February 14, 2012 — White House press secretary Jay Carney on Monday said Senate legislation that would give employers wide authority to restrict contraceptive coverage is "dangerous and wrong," the AP/San Francisco Chronicle reports.
Two measures are pending in the Senate. A bill (S 2092) by Sens. Marco Rubio (R-Fla.) and Joe Manchin (D-W.Va.) would allow any employer to refuse to cover contraception for religious or moral reasons (AP/San Francisco Chronicle, 2/13). Another measure (S 1467), sponsored by Sen. Roy Blunt (R-Mo.), would go further, allowing health insurers or employers to deny coverage of any service for moral or religious reasons.
The bills aim to undermine new federal rules that require employers to offer contraceptive coverage in their health plans and the health reform law as a whole (Serwer, Mother Jones, 2/14). The rules implement a provision in the federal health reform law (PL 111-148) that requires health plans to cover preventive services without copayments or deductibles.
Originally, the administration exempted certain religious employers -- such as houses of worship -- from covering contraceptive services for their employees, but it did not exempt religiously affiliated organizations with more general missions, such as Catholic hospitals and universities. On Friday, President Obama announced that religiously affiliated employers will not have to offer contraceptive coverage for their employees, but their health insurance companies will be required to provide the coverage directly to women at no charge (Women's Health Policy Report, 2/13).
Carney said that both bills take "absolutely the wrong approach" and that it is essential for women to have access to no-cost preventive care, regardless of their place of employment.
A Rubio spokesperson said the legislation is necessary to protect "religious liberties" from "federal overreach" (AP/San Francisco Chronicle, 2/13). According to Blunt, there is no distinction between the original religious exemption and the version announced on Friday. "I don't see how you could see it as anything but more of the same," he said (Strauss, "Healthwatch," The Hill, 2/13).
Also on Monday, Sen. Barbara Boxer (D-Calif.) criticized an unsuccessful attempt by Sen. Jim DeMint (R-S.C.) to attach an amendment to reverse the contraceptive coverage rules to a bipartisan transportation bill. "Such amendments do not belong on a jobs bill," she said (Ryan, "Floor Action Blog," The Hill, 2/13).
In the House, Oversight and Government Reform Committee Chair Darrell Issa (R-Calif.) has scheduled a hearing on the contraceptive coverage rules and religious exemption for Thursday (Haberkorn/Nocera, Politico, 2/14). House Energy and Commerce Committee Chair Fred Upton (R-Mich.) also is working on legislation to repeal the rules, according to The Hill's "Healthwatch" (Parnes/Baker, "Healthwatch," The Hill, 2/13).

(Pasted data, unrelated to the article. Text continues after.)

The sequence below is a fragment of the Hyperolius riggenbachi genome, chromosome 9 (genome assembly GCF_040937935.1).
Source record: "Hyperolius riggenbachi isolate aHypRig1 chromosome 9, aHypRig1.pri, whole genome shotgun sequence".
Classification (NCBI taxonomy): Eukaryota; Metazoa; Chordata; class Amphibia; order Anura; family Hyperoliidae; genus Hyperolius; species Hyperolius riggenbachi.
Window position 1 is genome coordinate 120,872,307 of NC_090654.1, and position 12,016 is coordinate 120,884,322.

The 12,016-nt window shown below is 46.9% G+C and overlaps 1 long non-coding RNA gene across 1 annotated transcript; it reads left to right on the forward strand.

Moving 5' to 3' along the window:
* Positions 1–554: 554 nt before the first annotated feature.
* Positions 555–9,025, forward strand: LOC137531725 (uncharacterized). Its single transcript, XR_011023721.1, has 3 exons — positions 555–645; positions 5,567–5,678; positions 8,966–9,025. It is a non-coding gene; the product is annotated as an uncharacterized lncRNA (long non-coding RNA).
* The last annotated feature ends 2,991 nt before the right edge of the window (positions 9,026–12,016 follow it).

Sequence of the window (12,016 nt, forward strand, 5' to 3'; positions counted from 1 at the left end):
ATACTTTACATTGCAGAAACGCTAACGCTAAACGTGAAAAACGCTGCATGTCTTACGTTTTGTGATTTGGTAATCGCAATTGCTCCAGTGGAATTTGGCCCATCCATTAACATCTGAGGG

Politico reports that the GOP's "strategy could backfire," given that many critics of the original religious exemption have accepted the modifications. Moreover, polls show that voters tended to support the rules even before the changes.
Waning public interest in debating contraceptive coverage could also undermine the GOP efforts. Michael Dimock of the Pew Research Center for People and the Press said, "The public has been resistant to extended discussions of topics other than jobs and the economy" (Politico, 2/14).
Meanwhile, Rep. Rosa DeLauro (D-Conn.) and 87 House lawmakers on Monday wrote a letter to HHS Secretary Kathleen Sebelius expressing support for the new version of the religious exemption. The letter stated, "It is imperative that this rule be implemented so that women and their families have fair, equal and automatic access to preventive health services, including contraception, without additional cost or barriers" (Wetzstein, Washington Times, 2/13).
Some Catholic Institutions in New York Cover Contraception
The New York Times reports that although New York Archbishop Timothy Dolan has been one of the most vocal critics of the contraceptive coverage rules, some Catholic institutions in the state have complied with a similar New York state law for nearly a decade.
The Archdiocese of New York -- which Dolan leads -- and the Diocese of Brooklyn chose to self-insure rather than cover contraception after the state in 2002 began requiring health plans that include prescription drug benefits to provide contraceptive coverage. However, some Catholic institutions, including a few universities in the state, cover contraception in their employees' health plans (Berger/Kaplan, New York Times, 2/10).
Ron Paul's Birth Control Legislation
In related news, Mother Jones reports that GOP presidential candidate Rep. Ron Paul (Texas) for several years has introduced legislation (HR 958) that would allow states to ban contraception and other activities protected under the right to privacy. If enacted, the measure could undermine the Supreme Court's Griswold v. Connecticut ruling that struck down a state law prohibiting contraception. The bill has no co-sponsors and has never made it to a vote on the House floor (Sheppard, Mother Jones, 2/14).
Debra Ness, publisher & president, National Partnership
Andrea Friedman, associate editor & director of reproductive health programs, National Partnership
Marya Torrez, associate editor & senior reproductive health policy counsel, National Partnership
Melissa Safford, associate editor & policy advocate for reproductive health, National Partnership
Perry Sacks, assistant editor & health program associate, National Partnership
Cindy Romero, assistant editor & communications assistant, National Partnership
Justyn Ware, editor
Amanda Wolfe, editor-in-chief
Heather Drost, Hanna Jaquith, Marcelle Maginnis, Ashley Marchand and Michelle Stuckey, staff writers
Tucker Ball, director of new media, National Partnership